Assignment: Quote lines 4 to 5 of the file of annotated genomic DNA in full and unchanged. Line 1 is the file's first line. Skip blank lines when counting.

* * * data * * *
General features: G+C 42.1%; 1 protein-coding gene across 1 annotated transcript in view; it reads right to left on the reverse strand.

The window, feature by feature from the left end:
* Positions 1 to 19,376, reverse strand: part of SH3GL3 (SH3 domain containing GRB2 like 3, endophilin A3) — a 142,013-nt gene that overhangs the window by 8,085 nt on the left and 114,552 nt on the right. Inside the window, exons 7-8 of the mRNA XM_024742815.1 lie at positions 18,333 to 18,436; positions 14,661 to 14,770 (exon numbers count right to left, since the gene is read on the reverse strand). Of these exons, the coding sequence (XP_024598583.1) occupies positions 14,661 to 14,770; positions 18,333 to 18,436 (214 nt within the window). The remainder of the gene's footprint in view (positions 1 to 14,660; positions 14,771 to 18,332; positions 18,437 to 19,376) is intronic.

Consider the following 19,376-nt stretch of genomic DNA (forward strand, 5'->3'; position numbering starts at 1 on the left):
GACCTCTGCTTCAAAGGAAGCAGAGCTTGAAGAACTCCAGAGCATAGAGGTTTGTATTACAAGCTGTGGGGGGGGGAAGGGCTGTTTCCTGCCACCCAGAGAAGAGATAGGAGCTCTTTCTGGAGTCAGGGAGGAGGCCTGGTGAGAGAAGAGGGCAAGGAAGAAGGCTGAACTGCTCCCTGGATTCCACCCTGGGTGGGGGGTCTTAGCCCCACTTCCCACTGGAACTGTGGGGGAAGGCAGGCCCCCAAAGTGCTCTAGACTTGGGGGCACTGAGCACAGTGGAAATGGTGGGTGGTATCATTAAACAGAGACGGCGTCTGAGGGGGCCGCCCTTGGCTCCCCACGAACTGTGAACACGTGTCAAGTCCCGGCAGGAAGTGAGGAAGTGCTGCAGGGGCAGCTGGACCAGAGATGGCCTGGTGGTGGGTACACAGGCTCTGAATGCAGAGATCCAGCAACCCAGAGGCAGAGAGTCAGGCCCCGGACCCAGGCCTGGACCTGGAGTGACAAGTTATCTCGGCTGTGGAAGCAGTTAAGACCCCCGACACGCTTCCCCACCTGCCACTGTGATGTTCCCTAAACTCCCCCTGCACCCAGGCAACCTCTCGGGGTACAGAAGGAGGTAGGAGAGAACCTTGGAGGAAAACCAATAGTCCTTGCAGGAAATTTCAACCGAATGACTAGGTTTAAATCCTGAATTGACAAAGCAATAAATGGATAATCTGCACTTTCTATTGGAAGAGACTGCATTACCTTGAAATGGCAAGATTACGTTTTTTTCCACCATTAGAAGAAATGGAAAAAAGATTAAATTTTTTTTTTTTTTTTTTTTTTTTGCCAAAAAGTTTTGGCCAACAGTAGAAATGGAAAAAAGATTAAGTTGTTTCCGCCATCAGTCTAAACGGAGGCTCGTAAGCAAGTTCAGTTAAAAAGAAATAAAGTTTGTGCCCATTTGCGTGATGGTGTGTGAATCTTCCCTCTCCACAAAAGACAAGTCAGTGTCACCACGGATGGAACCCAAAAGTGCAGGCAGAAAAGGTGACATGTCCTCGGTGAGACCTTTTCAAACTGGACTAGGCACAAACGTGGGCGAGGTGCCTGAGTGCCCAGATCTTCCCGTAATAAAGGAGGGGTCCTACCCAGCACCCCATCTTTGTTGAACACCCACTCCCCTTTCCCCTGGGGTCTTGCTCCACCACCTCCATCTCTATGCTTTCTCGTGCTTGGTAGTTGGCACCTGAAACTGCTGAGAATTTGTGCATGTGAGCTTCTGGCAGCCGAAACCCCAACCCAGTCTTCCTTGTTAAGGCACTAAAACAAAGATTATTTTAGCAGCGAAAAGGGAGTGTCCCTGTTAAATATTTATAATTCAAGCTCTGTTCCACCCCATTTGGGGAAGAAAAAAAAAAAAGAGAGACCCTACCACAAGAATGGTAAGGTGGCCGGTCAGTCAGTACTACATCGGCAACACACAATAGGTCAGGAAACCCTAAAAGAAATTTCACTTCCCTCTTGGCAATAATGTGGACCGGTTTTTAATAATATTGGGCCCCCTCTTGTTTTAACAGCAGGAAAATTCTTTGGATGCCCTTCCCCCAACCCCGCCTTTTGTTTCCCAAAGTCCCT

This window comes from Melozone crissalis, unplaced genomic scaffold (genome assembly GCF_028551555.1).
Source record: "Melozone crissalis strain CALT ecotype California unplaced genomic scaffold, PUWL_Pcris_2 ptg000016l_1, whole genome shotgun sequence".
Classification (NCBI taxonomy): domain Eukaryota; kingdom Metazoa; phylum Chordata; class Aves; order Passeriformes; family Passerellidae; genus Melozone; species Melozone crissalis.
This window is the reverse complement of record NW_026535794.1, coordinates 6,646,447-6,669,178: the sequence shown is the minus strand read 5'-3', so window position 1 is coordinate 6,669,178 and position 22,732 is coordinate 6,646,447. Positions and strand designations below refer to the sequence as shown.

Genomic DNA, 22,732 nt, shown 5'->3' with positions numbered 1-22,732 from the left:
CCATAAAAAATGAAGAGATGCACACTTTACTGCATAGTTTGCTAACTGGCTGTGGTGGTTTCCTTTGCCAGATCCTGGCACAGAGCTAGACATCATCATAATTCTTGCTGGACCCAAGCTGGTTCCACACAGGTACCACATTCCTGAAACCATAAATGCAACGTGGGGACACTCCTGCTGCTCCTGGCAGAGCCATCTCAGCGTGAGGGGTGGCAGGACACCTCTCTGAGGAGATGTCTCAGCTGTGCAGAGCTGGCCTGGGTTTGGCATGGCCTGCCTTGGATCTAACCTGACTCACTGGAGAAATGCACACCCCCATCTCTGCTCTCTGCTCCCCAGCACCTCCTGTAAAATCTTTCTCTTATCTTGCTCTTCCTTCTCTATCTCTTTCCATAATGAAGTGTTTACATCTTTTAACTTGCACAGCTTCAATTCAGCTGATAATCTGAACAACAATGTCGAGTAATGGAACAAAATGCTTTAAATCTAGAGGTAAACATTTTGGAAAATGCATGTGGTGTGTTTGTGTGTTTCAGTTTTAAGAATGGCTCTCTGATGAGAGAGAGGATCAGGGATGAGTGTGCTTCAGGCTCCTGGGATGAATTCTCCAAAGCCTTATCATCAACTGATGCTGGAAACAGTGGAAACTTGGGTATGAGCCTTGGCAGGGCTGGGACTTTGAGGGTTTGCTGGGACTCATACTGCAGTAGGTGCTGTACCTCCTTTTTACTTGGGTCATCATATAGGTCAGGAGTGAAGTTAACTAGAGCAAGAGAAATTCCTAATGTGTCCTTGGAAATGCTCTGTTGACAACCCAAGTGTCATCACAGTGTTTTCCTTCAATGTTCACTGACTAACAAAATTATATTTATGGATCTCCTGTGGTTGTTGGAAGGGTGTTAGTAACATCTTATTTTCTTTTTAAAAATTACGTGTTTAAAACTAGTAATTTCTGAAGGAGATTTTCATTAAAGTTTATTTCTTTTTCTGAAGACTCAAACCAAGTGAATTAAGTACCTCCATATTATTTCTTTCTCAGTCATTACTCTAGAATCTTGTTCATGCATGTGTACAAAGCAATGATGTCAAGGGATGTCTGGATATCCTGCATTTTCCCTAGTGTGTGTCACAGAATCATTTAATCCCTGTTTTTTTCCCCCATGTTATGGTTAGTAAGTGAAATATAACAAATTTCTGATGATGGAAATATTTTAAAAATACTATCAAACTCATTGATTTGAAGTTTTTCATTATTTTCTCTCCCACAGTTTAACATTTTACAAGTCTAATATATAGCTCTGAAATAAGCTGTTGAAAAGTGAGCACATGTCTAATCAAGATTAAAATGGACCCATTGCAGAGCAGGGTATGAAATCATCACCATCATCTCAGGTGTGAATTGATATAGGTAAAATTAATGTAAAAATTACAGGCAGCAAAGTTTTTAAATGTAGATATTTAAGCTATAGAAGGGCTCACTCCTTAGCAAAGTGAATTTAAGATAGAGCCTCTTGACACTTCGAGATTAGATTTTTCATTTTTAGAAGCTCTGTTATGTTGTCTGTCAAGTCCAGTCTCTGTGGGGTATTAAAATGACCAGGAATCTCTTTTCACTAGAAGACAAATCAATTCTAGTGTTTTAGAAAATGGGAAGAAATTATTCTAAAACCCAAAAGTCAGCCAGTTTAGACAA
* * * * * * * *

Consider the following 19,376-nt stretch of genomic DNA (forward strand, 5'->3'; position numbering starts at 1 on the left):
GACCTCTGCTTCAAAGGAAGCAGAGCTTGAAGAACTCCAGAGCATAGAGGTTTGTATTACAAGCTGTGGGGGGGGGAAGGGCTGTTTCCTGCCACCCAGAGAAGAGATAGGAGCTCTTTCTGGAGTCAGGGAGGAGGCCTGGTGAGAGAAGAGGGCAAGGAAGAAGGCTGAACTGCTCCCTGGATTCCACCCTGGGTGGGGGGTCTTAGCCCCACTTCCCACTGGAACTGTGGGGGAAGGCAGGCCCCCAAAGTGCTCTAGACTTGGGGGCACTGAGCACAGTGGAAATGGTGGGTGGTATCATTAAACAGAGACGGCGTCTGAGGGGGCCGCCCTTGGCTCCCCACGAACTGTGAACACGTGTCAAGTCCCGGCAGGAAGTGAGGAAGTGCTGCAGGGGCAGCTGGACCAGAGATGGCCTGGTGGTGGGTACACAGGCTCTGAATGCAGAGATCCAGCAACCCAGAGGCAGAGAGTCAGGCCCCGGACCCAGGCCTGGACCTGGAGTGACAAGTTATCTCGGCTGTGGAAGCAGTTAAGACCCCCGACACGCTTCCCCACCTGCCACTGTGATGTTCCCTAAACTCCCCCTGCACCCAGGCAACCTCTCGGGGTACAGAAGGAGGTAGGAGAGAACCTTGGAGGAAAACCAATAGTCCTTGCAGGAAATTTCAACCGAATGACTAGGTTTAAATCCTGAATTGACAAAGCAATAAATGGATAATCTGCACTTTCTATTGGAAGAGACTGCATTACCTTGAAATGGCAAGATTACGTTTTTTTCCACCATTAGAAGAAATGGAAAAAAGATTAAATTTTTTTTTTTTTTTTTTTTTTTTGCCAAAAAGTTTTGGCCAACAGTAGAAATGGAAAAAAGATTAAGTTGTTTCCGCCATCAGTCTAAACGGAGGCTCGTAAGCAAGTTCAGTTAAAAAGAAATAAAGTTTGTGCCCATTTGCGTGATGGTGTGTGAATCTTCCCTCTCCACAAAAGACAAGTCAGTGTCACCACGGATGGAACCCAAAAGTGCAGGCAGAAAAGGTGACATGTCCTCGGTGAGACCTTTTCAAACTGGACTAGGCACAAACGTGGGCGAGGTGCCTGAGTGCCCAGATCTTCCCGTAATAAAGGAGGGGTCCTACCCAGCACCCCATCTTTGTTGAACACCCACTCCCCTTTCCCCTGGGGTCTTGCTCCACCACCTCCATCTCTATGCTTTCTCGTGCTTGGTAGTTGGCACCTGAAACTGCTGAGAATTTGTGCATGTGAGCTTCTGGCAGCCGAAACCCCAACCCAGTCTTCCTTGTTAAGGCACTAAAACAAAGATTATTTTAGCAGCGAAAAGGGAGTGTCCCTGTTAAATATTTATAATTCAAGCTCTGTTCCACCCCATTTGGGGAAGAAAAAAAAAAAAGAGAGACCCTACCACAAGAATGGTAAGGTGGCCGGTCAGTCAGTACTACATCGGCAACACACAATAGGTCAGGAAACCCTAAAAGAAATTTCACTTCCCTCTTGGCAATAATGTGGACCGGTTTTTAATAATATTGGGCCCCCTCTTGTTTTAACAGCAGGAAAATTCTTTGGATGCCCTTCCCCCAACCCCGCCTTTTGTTTCCCAAAGTCCCT